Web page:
We visited Colerne and its dragons back last May. I really enjoyed the process of drawing them, how the dragons emerged from the tangle of unclear lines, how you had to concentrate so hard to move from one area to another to eventually discover how the whole fitted together. How really you wanted to throw your book on the floor in frustration and disgust, and it was an exercise in self-control and meditativeness to persevere long enough to get a result. But I was very pleased with the result, like I'd excavated the pattern and understood something new about it from the process of drawing.
|from 'The Arts in Early England'|
It probably makes sense that the two blocks do come from the same bit of sculpture - there's the same hatching in both, and the same type of small knots. There surely must be a dragon's head on the top left of this one? And could that be a pair of legs crossing in front and behind of its neck? Who knows. Is that another animal's head on the right? There could be a third body crossing from left to right, judging by the hatching. And another interesting thing is the loop just right of centre top - is it a single ring on its own? If so, that reminds me of one accompanying one of the snakey creatures at Ramsbury. The design's certainly not as coherent as the other Colerne block. But with the two arcing creatures and the mirrored knots, there's certainly something symmetrical going on. Interesting. What a shame that more hasn't survived.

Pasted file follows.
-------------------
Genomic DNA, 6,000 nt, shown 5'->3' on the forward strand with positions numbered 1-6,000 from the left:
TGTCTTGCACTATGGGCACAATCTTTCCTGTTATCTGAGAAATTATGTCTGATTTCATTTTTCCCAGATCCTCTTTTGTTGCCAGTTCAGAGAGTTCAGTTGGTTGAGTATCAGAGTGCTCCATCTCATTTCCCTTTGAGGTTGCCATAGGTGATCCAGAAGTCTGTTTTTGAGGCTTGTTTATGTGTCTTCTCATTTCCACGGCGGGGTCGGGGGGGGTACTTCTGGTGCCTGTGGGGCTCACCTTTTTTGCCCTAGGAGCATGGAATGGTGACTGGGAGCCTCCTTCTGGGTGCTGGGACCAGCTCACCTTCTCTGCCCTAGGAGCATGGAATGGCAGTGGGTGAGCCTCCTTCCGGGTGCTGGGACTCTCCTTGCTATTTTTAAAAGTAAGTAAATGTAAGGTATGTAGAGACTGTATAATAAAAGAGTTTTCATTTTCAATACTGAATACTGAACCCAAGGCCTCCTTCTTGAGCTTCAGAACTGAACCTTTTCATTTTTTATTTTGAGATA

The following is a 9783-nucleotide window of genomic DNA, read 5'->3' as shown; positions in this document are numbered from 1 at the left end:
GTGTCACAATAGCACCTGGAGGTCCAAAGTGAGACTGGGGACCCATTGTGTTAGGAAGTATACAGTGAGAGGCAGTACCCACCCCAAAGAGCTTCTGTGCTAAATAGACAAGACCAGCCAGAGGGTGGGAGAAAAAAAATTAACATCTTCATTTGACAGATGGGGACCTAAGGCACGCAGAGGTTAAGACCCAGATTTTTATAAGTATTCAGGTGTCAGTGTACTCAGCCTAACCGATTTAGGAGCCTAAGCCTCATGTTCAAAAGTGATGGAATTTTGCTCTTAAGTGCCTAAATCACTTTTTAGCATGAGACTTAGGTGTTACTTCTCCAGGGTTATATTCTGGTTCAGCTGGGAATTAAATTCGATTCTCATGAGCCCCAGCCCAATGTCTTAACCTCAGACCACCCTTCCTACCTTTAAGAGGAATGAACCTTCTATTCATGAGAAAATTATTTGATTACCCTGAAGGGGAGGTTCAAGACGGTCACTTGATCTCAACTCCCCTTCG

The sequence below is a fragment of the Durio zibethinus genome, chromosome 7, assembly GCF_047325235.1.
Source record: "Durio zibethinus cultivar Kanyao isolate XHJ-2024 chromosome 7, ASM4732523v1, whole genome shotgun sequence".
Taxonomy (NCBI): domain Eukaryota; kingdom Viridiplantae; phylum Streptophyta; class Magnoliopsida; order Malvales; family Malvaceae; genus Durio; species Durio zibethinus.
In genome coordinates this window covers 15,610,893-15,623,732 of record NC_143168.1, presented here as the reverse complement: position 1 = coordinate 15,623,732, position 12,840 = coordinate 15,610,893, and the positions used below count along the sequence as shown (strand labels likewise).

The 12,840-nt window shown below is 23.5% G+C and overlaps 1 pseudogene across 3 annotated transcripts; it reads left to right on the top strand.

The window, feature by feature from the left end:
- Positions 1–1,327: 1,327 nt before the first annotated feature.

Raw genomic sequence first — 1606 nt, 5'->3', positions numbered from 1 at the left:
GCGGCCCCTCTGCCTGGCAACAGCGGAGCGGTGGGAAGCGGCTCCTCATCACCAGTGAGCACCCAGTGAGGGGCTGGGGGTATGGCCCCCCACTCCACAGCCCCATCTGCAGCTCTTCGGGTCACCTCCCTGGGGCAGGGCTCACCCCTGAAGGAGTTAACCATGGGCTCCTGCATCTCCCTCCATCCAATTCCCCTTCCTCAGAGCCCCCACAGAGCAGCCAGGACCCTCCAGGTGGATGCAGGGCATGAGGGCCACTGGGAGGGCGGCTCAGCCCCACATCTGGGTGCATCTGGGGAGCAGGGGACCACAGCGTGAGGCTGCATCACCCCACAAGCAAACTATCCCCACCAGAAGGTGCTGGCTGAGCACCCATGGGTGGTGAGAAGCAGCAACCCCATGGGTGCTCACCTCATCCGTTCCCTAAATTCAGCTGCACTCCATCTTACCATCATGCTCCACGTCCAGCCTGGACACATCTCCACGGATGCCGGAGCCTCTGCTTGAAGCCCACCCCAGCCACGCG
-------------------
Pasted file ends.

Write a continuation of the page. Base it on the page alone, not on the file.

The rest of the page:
Image © Rhiannon 2015